The University of Arizona Center for Buddhist Studies will have its new physical home in the Andrew Weil Center for Integrative Medicine, a landmark facility that will be dedicated to health and wellness.
The partnership is rooted in the complementary nature of the two Centers and will facilitate collaborations between the two programs. Like integrative medicine, Buddhist Studies takes a humanistic approach to the physical, mental, and spiritual well-being of individuals and the community.
“The study of Buddhism as both an ancient and evolving repository of knowledge is of great value in the work of improving people’s well-being. Working side by side, collaboration between the two Centers will enhance research outcomes and allow for the synthesis of Buddhist practices into health and wellness curriculum,” said Jiang Wu, Director of the Center for Buddhist Studies and a Professor of East Asian Studies.
The Andrew Weil Center for Integrative Medicine’s new custom-designed facility will bring together the concepts and philosophies upon which Integrative Medicine is built and provide space for teaching, research and community engagement. Inviting the Center for Buddhist Studies to share the space was a natural fit, Weil said.
“We believe that the built environment is an essential component of integrative health, central to disease prevention and health promotion. Our research has proven that the design of the office environment can affect people’s stress and activity levels, their posture, even their sleep quality,” Weil said. “This custom-designed facility brings together the concepts and philosophies upon which Integrative Medicine is built and including the Center for Buddhist Studies is a crucial element in promoting health of the mind and spirit as well as body.”
The Center for Buddhist Studies will have a suite in this innovative building that will be uniquely suited to its mission and needs. In addition to research space, the suite will provide library space for display and access to the impressive Maitreya Library of Buddhist Canon, a conference room, and a unique tea ceremony space. This new home will enable the Center to host visiting scholars, international conferences and community lecture series. A fundraising campaign is underway, including a naming opportunity.
Upon completion of this project, the University of Arizona Center for Buddhist Studies will be the largest center of its kind, in terms of physical space, anywhere outside of Asia.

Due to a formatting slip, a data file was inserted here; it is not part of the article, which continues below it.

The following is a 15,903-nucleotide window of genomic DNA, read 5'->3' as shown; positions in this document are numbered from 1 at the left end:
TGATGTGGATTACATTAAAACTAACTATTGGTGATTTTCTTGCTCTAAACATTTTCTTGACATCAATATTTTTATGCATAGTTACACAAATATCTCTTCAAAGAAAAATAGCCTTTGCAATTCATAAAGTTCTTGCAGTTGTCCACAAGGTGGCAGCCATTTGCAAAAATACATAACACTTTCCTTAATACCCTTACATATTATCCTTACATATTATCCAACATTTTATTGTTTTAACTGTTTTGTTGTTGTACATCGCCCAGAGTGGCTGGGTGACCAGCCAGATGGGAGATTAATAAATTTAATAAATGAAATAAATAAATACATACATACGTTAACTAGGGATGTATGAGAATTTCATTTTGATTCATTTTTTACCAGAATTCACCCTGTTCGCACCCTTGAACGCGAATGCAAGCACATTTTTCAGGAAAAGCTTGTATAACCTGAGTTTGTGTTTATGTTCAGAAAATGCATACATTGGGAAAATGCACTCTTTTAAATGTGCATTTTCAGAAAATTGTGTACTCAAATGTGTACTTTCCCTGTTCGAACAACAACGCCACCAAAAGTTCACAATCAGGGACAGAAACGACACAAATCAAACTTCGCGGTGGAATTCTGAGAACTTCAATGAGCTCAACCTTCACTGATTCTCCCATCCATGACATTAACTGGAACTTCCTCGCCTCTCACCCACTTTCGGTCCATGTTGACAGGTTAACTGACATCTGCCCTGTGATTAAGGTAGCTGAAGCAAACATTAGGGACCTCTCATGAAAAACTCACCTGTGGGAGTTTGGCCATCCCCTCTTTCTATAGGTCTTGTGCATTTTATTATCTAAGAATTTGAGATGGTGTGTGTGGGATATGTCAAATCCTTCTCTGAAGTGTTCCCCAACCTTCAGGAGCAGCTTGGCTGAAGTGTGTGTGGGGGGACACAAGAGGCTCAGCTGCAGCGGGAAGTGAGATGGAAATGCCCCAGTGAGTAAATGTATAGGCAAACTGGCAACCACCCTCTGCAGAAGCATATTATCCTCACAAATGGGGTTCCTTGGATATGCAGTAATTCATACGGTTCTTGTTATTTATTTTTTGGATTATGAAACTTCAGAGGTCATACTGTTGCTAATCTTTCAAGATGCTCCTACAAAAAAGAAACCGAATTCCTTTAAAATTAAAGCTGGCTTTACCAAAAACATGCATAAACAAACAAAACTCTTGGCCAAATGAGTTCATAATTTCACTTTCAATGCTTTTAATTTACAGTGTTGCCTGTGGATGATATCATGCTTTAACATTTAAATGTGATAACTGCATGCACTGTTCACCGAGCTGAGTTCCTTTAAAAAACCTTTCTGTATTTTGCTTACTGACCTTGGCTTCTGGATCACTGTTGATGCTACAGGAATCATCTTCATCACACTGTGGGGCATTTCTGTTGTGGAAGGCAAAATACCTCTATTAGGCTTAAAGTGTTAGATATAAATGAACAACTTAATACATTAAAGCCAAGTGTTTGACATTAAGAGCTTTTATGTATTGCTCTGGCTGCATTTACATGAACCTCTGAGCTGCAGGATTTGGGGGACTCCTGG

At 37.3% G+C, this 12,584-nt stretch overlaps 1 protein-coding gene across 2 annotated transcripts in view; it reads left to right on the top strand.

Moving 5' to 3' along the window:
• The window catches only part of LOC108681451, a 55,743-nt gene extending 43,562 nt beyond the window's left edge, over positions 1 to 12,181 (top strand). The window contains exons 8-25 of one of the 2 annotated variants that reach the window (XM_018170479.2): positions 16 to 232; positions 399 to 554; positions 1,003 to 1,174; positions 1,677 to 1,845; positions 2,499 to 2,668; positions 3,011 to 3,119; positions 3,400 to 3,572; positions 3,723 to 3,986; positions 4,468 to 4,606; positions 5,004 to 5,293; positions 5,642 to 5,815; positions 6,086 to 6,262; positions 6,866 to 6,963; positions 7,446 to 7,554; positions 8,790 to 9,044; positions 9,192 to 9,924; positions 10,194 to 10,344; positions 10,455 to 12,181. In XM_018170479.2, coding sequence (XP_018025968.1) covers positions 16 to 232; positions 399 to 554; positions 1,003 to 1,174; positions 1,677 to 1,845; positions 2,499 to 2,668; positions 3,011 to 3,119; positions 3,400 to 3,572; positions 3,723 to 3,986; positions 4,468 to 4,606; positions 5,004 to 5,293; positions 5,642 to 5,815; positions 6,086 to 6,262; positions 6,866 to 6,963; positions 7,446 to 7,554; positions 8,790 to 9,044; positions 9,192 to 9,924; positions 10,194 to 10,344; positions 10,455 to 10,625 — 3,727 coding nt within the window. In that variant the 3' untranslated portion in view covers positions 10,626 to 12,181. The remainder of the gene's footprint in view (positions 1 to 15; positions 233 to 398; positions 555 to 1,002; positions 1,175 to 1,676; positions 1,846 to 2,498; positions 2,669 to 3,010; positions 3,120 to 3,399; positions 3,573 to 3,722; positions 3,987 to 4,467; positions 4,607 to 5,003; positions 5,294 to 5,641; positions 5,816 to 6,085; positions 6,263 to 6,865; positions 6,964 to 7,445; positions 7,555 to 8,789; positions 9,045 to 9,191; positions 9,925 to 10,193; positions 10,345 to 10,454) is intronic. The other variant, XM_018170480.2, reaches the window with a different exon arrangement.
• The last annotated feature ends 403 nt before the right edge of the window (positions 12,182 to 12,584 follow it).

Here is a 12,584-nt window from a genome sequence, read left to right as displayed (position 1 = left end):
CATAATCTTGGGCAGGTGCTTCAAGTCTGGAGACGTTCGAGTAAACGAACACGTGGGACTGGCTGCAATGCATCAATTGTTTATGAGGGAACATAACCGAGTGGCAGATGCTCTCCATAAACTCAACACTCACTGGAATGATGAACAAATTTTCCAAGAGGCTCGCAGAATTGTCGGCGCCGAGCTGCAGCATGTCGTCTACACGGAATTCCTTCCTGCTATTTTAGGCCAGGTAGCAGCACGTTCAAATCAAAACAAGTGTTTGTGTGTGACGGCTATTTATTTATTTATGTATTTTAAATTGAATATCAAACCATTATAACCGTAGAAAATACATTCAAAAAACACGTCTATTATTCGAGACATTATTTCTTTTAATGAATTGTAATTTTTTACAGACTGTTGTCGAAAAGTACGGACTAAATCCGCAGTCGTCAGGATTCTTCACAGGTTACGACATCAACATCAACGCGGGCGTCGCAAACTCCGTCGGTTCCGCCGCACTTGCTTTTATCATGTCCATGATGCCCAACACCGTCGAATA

“We are thrilled to begin this collaboration and thankful to Dr. Weil and his staff for the invitation to share this exciting journey. This new, custom-designed facility will dramatically increase our capacity for research and engagement and make the University of Arizona an international destination for not only integrative medicine, but Buddhist studies as well,” Wu said.
College of Humanities Dean Alain-Philippe Durand expressed his gratitude to Dr. Weil and Dr. Victoria Maizes for their invitation. Durand is both honored and excited about this new collaboration and said the new facility will add to the already impressive international reputation of the Center for Buddhist Studies.
“The world-renowned expertise of our faculty members has created an exceptional foundation for this Center and this new facility and collaboration will greatly enhance the Center’s potential for outreach to visiting Buddhist Studies scholars, health and wellness experts and the general public,” Durand said.
Maizes, AWCIM Executive Director, also anticipates that the programs working alongside one another will create new opportunities for collaboration in research and education.
“The partnership between the AWCIM and the Center for Buddhist Studies is a great example of the way that programs can amplify one another’s work. Similar to integrative medicine, Buddhist Studies takes a humanistic approach to the physical, mental, and spiritual well-being of individuals and the community,” Maizes said.
“The general public’s understanding of health and well-being has shifted significantly since the Center for Integrative Medicine was founded in 1994, in large part because of Andrew Weil’s vision and the Center’s extensive training programs in integrative medicine, which embrace Eastern philosophies and practices,” said Dr. Esther M. Sternberg, Research Director of the Andrew Weil Center for Integrative Medicine.
“Our research program’s focus on the importance of place and the physical environment in integrative health has added to that vision and is completely in line with Eastern understandings of space. This new facility’s innovative design will embody that sensitivity. Promoting healing-oriented medicine that takes account of space and its impact on the whole person makes the Center for Buddhist Studies a natural partner,” she said.